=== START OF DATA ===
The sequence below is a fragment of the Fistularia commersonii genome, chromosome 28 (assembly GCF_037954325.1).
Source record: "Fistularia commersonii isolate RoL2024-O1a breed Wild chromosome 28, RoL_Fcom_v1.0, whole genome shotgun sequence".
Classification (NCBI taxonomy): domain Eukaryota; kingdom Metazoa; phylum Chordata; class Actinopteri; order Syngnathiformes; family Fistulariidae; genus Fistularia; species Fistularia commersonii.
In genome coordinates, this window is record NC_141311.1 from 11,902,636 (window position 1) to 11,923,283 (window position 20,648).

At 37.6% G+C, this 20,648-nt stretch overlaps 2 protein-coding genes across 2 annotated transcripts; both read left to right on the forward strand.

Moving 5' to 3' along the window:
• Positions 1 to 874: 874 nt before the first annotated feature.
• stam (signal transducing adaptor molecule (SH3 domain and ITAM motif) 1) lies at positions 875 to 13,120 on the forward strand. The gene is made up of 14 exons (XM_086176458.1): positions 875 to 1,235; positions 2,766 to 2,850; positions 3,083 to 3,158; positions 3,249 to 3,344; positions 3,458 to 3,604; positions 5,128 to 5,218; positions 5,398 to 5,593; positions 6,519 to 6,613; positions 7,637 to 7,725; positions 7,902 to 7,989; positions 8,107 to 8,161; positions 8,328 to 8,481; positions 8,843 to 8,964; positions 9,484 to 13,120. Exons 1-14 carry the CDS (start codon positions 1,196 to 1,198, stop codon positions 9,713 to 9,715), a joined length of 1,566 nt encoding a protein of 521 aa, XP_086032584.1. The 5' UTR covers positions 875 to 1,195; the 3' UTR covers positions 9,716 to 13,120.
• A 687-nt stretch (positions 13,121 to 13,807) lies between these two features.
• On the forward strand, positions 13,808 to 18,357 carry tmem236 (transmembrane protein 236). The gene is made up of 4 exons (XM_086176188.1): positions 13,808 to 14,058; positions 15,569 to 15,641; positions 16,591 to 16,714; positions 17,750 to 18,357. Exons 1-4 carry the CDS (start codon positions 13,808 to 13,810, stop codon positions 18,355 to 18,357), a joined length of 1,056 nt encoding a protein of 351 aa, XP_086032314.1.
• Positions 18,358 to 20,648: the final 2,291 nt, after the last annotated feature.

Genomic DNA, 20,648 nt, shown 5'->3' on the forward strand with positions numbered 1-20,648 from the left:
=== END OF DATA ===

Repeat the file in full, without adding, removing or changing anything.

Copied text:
The sequence below is a fragment of the Fistularia commersonii genome, chromosome 28 (assembly GCF_037954325.1).
Source record: "Fistularia commersonii isolate RoL2024-O1a breed Wild chromosome 28, RoL_Fcom_v1.0, whole genome shotgun sequence".
Classification (NCBI taxonomy): domain Eukaryota; kingdom Metazoa; phylum Chordata; class Actinopteri; order Syngnathiformes; family Fistulariidae; genus Fistularia; species Fistularia commersonii.
In genome coordinates, this window is record NC_141311.1 from 11,902,636 (window position 1) to 11,923,283 (window position 20,648).

At 37.6% G+C, this 20,648-nt stretch overlaps 2 protein-coding genes across 2 annotated transcripts; both read left to right on the forward strand.

Moving 5' to 3' along the window:
• Positions 1 to 874: 874 nt before the first annotated feature.
• stam (signal transducing adaptor molecule (SH3 domain and ITAM motif) 1) lies at positions 875 to 13,120 on the forward strand. The gene is made up of 14 exons (XM_086176458.1): positions 875 to 1,235; positions 2,766 to 2,850; positions 3,083 to 3,158; positions 3,249 to 3,344; positions 3,458 to 3,604; positions 5,128 to 5,218; positions 5,398 to 5,593; positions 6,519 to 6,613; positions 7,637 to 7,725; positions 7,902 to 7,989; positions 8,107 to 8,161; positions 8,328 to 8,481; positions 8,843 to 8,964; positions 9,484 to 13,120. Exons 1-14 carry the CDS (start codon positions 1,196 to 1,198, stop codon positions 9,713 to 9,715), a joined length of 1,566 nt encoding a protein of 521 aa, XP_086032584.1. The 5' UTR covers positions 875 to 1,195; the 3' UTR covers positions 9,716 to 13,120.
• A 687-nt stretch (positions 13,121 to 13,807) lies between these two features.
• On the forward strand, positions 13,808 to 18,357 carry tmem236 (transmembrane protein 236). The gene is made up of 4 exons (XM_086176188.1): positions 13,808 to 14,058; positions 15,569 to 15,641; positions 16,591 to 16,714; positions 17,750 to 18,357. Exons 1-4 carry the CDS (start codon positions 13,808 to 13,810, stop codon positions 18,355 to 18,357), a joined length of 1,056 nt encoding a protein of 351 aa, XP_086032314.1.
• Positions 18,358 to 20,648: the final 2,291 nt, after the last annotated feature.

Genomic DNA, 20,648 nt, shown 5'->3' on the forward strand with positions numbered 1-20,648 from the left: